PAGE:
Boyle delivers address, senators discuss election resolutions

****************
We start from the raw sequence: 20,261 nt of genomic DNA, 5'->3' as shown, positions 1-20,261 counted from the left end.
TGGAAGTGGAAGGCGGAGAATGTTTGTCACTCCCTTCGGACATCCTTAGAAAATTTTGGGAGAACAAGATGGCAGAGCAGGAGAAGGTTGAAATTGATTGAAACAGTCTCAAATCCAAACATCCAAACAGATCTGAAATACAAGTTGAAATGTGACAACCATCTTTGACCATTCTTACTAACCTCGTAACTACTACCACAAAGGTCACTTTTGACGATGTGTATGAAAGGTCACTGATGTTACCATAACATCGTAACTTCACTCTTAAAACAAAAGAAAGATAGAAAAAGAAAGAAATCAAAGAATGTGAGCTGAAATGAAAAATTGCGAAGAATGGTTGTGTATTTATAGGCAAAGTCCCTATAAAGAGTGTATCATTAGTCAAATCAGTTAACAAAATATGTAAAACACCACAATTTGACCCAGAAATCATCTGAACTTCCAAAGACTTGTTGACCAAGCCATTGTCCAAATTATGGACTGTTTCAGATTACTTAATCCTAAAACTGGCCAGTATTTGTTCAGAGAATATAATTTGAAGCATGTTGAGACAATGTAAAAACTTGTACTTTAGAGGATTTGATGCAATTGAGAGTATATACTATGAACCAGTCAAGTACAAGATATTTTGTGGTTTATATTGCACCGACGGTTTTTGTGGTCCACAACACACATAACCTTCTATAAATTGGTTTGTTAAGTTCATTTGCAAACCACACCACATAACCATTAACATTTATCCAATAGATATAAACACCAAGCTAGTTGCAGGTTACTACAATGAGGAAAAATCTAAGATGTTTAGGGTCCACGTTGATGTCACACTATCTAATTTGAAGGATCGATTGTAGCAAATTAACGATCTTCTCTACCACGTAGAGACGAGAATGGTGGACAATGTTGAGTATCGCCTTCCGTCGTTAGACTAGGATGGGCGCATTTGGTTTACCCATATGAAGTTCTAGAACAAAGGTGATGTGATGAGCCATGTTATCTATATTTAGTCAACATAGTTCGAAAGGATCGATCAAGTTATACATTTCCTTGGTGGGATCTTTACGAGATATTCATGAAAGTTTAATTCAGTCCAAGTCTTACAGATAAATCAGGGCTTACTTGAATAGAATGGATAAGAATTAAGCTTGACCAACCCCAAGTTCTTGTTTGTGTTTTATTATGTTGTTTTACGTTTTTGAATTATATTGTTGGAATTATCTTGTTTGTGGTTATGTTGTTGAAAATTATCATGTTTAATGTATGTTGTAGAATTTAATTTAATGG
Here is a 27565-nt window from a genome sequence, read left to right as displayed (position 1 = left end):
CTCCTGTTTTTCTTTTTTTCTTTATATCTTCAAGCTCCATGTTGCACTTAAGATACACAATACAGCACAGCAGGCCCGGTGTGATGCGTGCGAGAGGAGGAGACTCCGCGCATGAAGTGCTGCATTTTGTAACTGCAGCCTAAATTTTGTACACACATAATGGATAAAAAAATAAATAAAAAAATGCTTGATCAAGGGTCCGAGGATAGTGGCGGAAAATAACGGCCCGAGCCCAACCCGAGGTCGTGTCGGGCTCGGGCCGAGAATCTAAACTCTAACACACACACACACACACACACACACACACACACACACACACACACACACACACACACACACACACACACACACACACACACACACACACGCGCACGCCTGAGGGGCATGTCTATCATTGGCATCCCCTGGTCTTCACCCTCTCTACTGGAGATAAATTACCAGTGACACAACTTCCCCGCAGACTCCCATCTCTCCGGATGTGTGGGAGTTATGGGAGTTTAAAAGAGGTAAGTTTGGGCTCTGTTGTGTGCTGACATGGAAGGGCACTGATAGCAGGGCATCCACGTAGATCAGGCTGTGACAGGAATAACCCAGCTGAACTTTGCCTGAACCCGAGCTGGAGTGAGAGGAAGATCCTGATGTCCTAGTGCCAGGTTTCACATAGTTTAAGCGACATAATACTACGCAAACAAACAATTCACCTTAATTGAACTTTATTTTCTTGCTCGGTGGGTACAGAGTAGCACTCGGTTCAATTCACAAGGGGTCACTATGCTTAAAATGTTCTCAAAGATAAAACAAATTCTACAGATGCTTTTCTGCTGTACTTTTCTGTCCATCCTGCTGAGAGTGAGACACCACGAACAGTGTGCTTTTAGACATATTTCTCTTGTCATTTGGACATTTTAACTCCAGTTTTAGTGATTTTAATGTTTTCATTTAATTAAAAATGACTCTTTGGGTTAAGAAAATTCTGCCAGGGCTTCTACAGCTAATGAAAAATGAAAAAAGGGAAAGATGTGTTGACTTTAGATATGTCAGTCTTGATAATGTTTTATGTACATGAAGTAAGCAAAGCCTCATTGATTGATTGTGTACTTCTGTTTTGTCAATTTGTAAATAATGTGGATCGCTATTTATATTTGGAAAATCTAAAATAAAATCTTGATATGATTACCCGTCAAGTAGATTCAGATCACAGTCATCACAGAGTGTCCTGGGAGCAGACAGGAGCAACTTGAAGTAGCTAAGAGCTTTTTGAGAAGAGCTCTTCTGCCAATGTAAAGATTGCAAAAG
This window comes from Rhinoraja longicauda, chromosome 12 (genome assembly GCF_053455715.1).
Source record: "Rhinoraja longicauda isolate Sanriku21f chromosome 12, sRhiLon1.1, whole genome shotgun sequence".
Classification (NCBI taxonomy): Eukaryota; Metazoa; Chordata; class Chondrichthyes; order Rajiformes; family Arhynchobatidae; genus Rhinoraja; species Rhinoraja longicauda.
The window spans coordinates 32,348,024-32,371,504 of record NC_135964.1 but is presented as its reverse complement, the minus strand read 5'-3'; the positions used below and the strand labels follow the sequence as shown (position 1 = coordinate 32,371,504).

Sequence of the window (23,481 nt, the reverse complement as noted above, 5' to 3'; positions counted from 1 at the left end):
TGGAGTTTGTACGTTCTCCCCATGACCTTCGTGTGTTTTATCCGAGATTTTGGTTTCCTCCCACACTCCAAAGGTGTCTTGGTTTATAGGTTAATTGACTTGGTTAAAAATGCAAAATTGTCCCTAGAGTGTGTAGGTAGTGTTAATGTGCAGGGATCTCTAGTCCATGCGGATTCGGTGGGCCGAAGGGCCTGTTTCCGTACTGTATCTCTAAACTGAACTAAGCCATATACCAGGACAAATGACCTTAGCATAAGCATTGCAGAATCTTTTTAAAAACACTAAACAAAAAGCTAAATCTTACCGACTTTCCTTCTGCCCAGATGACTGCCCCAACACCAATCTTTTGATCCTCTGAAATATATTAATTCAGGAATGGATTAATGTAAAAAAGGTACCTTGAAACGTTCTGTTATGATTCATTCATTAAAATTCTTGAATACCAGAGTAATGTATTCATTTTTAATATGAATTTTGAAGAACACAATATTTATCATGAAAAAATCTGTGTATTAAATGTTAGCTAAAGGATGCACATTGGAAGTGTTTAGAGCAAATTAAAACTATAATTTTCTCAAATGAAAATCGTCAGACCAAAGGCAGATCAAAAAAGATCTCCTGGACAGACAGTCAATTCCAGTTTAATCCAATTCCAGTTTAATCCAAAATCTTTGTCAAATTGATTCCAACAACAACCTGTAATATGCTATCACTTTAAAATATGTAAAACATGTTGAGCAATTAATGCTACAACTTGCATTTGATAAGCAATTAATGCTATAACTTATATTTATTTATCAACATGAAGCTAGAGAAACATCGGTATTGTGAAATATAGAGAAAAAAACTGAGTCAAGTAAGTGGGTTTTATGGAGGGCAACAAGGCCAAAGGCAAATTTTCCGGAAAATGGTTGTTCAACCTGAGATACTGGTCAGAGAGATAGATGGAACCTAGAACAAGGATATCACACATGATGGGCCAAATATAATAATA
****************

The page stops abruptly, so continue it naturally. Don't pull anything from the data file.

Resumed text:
first_imgElizabeth Boyle, a senior and student body president, delivered the annual State of the Student Union address to the student senate Monday night. The senate also discussed potential election reforms before the next election cycle begins in the spring semester. Boyle extended congratulations and thanks to the senate for their performance this semester so far before moving onto significant events from the semester relating to residential policy.“We started off the year with an announcement of new residential life changes, specifically the updates to the ID swipe policy.  I would like to specifically thank the Sophomore Class Council for the incredible leadership you have all stepped up to and for taking this conversation on,” she said. “The senate as well has been engaged with this since Day One by passing resolutions, bringing forth questions from their constituents and forming committees to come up with creative solutions. Additionally, on the executive cabinet end, our co-directors of student life, Abby Smith and Connor Whittle, have done a phenomenal job of expanding student engagement with administration specifically on the topic of residential life at Notre Dame.”Boyle also had high praise regarding recent efforts to be more inclusive on campus.“I have noticed an incredible growth in the way we as a student body truly embody the spirit of what it means to be Notre Dame— from an incredibly impactful Race Relations week hosted by Diversity Council and our director of Diversity and Inclusion Kenzie Issaac, to an increase in more inclusive student club like Acess-ABLE and even the physical presence of more ally stickers, pins and signs around campus, I feel that we are truly moving in a better direction,” Boyle said.She also commented on the administration’s efforts to create several new departments.“The executive cabinet added two new departments — Student Empowerment and Sustainability. We have been working more closely with NDPD to provide students with Know Your Rights materials, we have expanded campus access to the NYTimes,” she said. “Our director of Gender Relations Anne Jarrett has helped ensure that all student leaders will be GreeNDot trained, and our department of Community Engagement and Outreach led by Alex Yom has helped to redefine what it means to be a neighbor to the South Bend community.”Boyle also condemned recent incidents of hate speech on campus.“As we have discussed in senate, recent issues of hate targeted at members of our community, and specifically LGBTQ members of our Notre Dame community are repulsive and inexcusable. I decided to run for office in the first place because I want to make Notre Dame a home for all and I will continue to do that, but I cannot do that alone,” Boyle said. “It will take a coordinated effort of students, faculty, staff and administrators to push Notre Dame to be the truly Catholic — universal and accepting — place it was meant to be.”Boyle wrapped up her address calling for senators to rededicate themselves to their legislative duties next semester.“I challenge you to come back from this break with an intention to create policy and programming that will broaden what it means to be Notre Dame,” she said.Following the address, the senators switched their focus to discussing election reforms before the upcoming semester begins. The topic at hand was about the rules surrounding enumerated officials’ ability to endorse candidates.As of now, no person who was elected to serve in the Student Union may endorse a candidate, but certain officials who were appointed to their office are allowed to do so. This resolution sought to change that distinction for the following positions in the student union: Student Union secretary, parliamentarian, executive controller, Executive Cabinet department directors and Judicial Council president.Some senators had questions about the rules surrounding endorsements in the first place and their necessity.“What was the rationale behind stopping endorsements in the first place?” Keegan McArdle, a sophomore senator from Dunne Hall, said. “I don’t see why we have to stop it.”Samuel Delmer, a sophomore senator from the Dillon community in Baumer Hall, was one of the sponsors of the resolution and spoke about fairness as the catalyst for the resolution.“The rationale is to stop the divisiveness and make it more fair in an election,” Delmer said.There were some brief questions about self-endorsements by enumerated officials running for a different office. Patrick McGuire, a junior and the student body vice president, spoke about his personal experience running for office while a member of the Hall President Council.“I couldn’t say at Hall Council because I was Siegfried president that I’m also running for vice president, and you can’t in anyway imply that your office entitles you to the endorsement,” he said.Some senators expressed opposition to the current rules governing endorsements.“I personally think that’s kind of dumb that being at hall council just by the factor of being president that you can’t say to your hall ‘Hey I’m running.’ That seems to be an overly cumbersome restriction on your endorsement,” McArdle said. “You’re not necessarily using your office in that situation, so this might need to be revised further for exceptions like that.”It is tradition for the senate to propose electoral reform before the next semester begins as any legislation passed on electoral reform in the spring semester will not apply to that term’s elections. Because of this and the fact that senate was not available to meet again before January, some members of the senate wanted to pass the resolution so that the rules were the same across the board for the Student Union.However, after the discussion of the endorsement rules, the resolution failed to receive a majority and was rejected by the senate, one of the first resolutions of the year to be voted on and fail to pass.After this resolution’s failure, the senate moved two resolutions to order and passed both with minimal questions and discussion. The first resolution allowed the Judicial Council president and the advisor to the Judicial Council to help the vice president of elections decide if allegations of electoral misconduct are valid. The second resolution fixed a spelling error in the Constitution.The student senate will meet again in the spring to pursue new policy.Tags: Elizabeth Boyle, ND student senate, Patrick McGuire, Student government electionslast_img read more